* Contoso
  - Egon Andersson
  - Zdenek Broz

* Marius Carlsson

* Microsoft
  - Sofie Hellstrom
  - Pontus Lindberg
  - Nada Lukic
  - Milun Radic
  - Frantiska Spackova
  - Kaari Suutari-Jaasko
  - Jaroslav Tomek

If a project contains any other open source code from another source then this the original location should be noted in the file comments with-in the file. If a method or snippet from a file is used than the beginning and end of that snippet should be clearly identified with attribution in source so that the attribution can easily move with the code during refactors. In addition a reference to the source project and the full license the code was provided under should be included in a NOTICES (or / NOTICES.txt) file at the root of the project at the time the code is added.


  1. There is no year provided in the copyright statement on the file nor in the copyright statement in the LICENSE file. This is a deliberate simplification to avoid unnecessary churn in the code base.
  2. When containing non-ASCII characters, the CONTRIBUTORS file should be encoded in UTF-8 with no BOM (as opposed to CP-1252 / ANSI). Same goes for the LICENSE and NOTICES file.
  3. The CONTRIBUTORS file is a deliberate hybrid between a list of the copyright holders who have contributed to the project and the individuals actually contributing often on behalf of the organization. The idea is that the original copyright holders can be identified but we can also ensure all contributors get kudos for their contributions. This prevents individual file headers getting added to over time (and then accidentally getting copy/pasted or lost as code is refactored around the codebase over time). The major downside of this format is that is would mean that an individual may be listed multiple times (for example if they contributed as an individual then went to work for a company that then paid them to contribute to the project).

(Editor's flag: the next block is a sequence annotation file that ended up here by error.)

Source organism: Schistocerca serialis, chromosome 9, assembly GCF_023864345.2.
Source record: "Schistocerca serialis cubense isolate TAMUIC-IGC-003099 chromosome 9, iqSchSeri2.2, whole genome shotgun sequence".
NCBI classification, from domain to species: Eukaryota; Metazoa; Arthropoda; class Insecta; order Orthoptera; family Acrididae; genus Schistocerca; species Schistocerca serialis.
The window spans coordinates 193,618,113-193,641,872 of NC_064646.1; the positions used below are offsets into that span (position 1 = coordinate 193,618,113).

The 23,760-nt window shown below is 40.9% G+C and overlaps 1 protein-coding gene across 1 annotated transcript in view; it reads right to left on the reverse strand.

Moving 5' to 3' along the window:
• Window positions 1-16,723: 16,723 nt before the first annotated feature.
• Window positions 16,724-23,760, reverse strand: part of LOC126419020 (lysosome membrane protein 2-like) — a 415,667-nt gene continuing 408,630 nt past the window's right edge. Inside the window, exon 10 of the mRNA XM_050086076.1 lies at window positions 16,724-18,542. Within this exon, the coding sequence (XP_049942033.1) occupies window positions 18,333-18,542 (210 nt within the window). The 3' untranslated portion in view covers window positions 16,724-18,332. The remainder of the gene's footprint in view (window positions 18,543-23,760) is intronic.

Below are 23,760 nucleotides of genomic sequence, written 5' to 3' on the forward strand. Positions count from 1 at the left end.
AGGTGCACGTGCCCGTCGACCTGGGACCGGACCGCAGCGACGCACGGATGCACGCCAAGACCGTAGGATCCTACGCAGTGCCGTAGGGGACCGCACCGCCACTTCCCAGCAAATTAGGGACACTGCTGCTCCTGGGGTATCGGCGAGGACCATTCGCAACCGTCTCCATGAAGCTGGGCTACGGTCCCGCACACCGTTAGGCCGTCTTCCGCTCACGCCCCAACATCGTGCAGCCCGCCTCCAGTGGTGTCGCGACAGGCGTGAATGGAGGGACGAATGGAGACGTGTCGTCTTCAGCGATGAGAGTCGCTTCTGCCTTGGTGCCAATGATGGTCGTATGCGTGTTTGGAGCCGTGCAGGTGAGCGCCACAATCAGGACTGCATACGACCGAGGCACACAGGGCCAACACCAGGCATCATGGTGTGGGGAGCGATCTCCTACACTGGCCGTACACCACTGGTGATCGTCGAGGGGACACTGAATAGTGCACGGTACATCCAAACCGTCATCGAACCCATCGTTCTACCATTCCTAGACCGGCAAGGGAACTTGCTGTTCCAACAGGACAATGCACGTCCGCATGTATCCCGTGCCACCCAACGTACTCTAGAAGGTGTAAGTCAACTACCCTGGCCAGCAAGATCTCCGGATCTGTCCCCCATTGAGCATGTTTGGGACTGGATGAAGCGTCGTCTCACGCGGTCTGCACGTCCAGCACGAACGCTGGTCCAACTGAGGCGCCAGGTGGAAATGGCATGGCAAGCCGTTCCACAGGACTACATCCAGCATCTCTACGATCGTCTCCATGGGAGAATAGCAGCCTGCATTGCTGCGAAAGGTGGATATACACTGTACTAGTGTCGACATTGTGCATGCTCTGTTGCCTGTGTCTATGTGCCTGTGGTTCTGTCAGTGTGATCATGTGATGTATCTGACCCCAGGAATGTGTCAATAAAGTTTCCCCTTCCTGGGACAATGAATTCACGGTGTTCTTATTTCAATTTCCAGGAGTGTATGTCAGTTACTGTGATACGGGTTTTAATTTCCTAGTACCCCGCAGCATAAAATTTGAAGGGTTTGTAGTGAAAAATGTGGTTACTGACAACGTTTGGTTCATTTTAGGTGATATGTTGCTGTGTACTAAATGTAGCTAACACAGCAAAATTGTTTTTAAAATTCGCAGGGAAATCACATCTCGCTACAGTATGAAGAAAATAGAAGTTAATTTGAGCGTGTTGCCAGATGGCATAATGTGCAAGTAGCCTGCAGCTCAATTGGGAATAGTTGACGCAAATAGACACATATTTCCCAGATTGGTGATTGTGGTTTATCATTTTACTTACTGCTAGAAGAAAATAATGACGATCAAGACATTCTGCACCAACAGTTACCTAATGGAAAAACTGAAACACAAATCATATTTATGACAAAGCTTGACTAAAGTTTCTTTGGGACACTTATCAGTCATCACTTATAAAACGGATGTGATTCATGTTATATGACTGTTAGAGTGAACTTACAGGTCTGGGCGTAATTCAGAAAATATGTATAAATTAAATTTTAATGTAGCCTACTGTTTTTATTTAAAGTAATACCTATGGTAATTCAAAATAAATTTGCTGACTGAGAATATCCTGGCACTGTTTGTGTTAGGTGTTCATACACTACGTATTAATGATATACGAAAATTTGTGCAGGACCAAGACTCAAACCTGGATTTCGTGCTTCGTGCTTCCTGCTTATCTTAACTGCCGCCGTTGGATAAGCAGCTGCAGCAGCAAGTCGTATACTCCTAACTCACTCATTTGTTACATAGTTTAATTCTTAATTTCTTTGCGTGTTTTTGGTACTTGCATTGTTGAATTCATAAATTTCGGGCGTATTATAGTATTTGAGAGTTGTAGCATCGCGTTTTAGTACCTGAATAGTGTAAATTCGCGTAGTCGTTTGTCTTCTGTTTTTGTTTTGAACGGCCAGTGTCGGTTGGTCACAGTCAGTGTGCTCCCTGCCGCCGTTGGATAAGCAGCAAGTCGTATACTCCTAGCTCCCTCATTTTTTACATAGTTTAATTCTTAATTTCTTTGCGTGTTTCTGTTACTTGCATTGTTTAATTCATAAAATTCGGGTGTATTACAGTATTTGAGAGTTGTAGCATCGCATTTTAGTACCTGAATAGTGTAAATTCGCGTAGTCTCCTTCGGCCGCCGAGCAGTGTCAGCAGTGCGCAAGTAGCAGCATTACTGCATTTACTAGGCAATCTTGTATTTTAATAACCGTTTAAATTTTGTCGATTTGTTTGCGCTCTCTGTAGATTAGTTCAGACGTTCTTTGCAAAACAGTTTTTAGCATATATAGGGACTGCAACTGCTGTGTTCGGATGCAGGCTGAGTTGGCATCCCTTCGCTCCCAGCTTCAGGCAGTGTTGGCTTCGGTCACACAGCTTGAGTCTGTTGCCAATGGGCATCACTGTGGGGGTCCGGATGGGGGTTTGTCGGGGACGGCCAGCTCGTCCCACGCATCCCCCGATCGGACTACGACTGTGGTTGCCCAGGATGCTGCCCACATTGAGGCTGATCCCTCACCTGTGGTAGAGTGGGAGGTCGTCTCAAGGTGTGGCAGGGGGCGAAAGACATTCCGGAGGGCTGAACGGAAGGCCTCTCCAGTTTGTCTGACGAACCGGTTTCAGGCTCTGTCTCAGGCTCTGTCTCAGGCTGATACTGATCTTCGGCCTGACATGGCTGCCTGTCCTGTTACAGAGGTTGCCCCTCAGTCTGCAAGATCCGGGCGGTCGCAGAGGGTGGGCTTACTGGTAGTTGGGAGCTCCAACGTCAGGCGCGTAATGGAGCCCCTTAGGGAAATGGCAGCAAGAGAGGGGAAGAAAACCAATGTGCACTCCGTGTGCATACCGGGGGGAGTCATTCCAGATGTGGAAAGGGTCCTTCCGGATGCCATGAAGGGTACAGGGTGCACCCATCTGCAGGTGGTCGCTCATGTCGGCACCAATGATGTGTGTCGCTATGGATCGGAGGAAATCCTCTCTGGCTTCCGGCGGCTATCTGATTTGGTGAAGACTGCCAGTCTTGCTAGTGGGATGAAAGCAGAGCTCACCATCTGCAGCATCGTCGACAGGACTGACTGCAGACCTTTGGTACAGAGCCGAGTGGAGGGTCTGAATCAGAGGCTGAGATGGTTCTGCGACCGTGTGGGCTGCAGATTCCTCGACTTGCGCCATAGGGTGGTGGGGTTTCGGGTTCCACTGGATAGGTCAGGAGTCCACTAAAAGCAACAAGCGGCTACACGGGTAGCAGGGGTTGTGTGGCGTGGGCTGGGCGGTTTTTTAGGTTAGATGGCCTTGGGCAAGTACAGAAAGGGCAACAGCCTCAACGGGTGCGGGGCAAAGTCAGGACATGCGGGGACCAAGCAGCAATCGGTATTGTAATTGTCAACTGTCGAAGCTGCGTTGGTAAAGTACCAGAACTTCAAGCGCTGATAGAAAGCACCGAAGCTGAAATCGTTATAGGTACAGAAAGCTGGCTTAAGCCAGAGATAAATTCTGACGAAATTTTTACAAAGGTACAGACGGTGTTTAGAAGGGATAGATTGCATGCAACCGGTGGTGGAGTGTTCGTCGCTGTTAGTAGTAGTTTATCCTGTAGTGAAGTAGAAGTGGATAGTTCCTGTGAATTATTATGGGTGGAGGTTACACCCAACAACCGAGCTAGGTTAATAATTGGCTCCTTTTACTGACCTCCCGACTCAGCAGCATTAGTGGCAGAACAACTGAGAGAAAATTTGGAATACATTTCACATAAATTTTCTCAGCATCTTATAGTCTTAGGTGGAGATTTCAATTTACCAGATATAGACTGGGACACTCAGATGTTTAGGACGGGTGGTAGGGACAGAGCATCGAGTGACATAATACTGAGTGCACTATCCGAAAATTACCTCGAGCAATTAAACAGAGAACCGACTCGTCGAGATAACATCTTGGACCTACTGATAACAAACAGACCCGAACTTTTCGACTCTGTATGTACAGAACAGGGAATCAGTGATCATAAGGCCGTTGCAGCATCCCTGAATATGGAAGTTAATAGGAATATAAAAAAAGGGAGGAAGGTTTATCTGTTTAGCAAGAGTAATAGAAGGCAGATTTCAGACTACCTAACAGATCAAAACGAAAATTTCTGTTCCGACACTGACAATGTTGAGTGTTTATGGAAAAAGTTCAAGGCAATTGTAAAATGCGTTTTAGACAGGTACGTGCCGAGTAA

The guidance above is based on best practises seen in a number of communities, but outside of the .NET Foundation projects the following guidance was influencial in coming up with our recommendations:


As well as get feedback on this proposal, I want to pull together some examples for the NOTICES and LICENSE section before finalizing. Ideally pointing to current live projects for a model example, but when I started looking I was finding lots of inconsistencies which is one of the reasons I started writing this forum post). I’m also digging into SPDX to see what we can do there.

If any projects wanted to pilot implementing something like this so we can learn from that then feel free (but bear in mind that this guidance is in early draft and is likely to change based on feedback)

While heavily inspired by Angular, Apache and Eclipse - the guidance above is a little original which always worries me. I’d rather have been able to point to another community and say “do it like X” but I didn’t find one I was entirely happy with. However if you know of examples you think are best of breed then let me know.

Let me know what you think.


Sounds clean and straightforward to me. Might be good for individual projects to quantify in their CONTRIBUTORS file what the minimum bar is for including someone’s name, whether it be based on LOC or # of commits or something like that so that they don’t have to constantly answer the question “why am I not listed” from people who contributed one or two tiny PRs.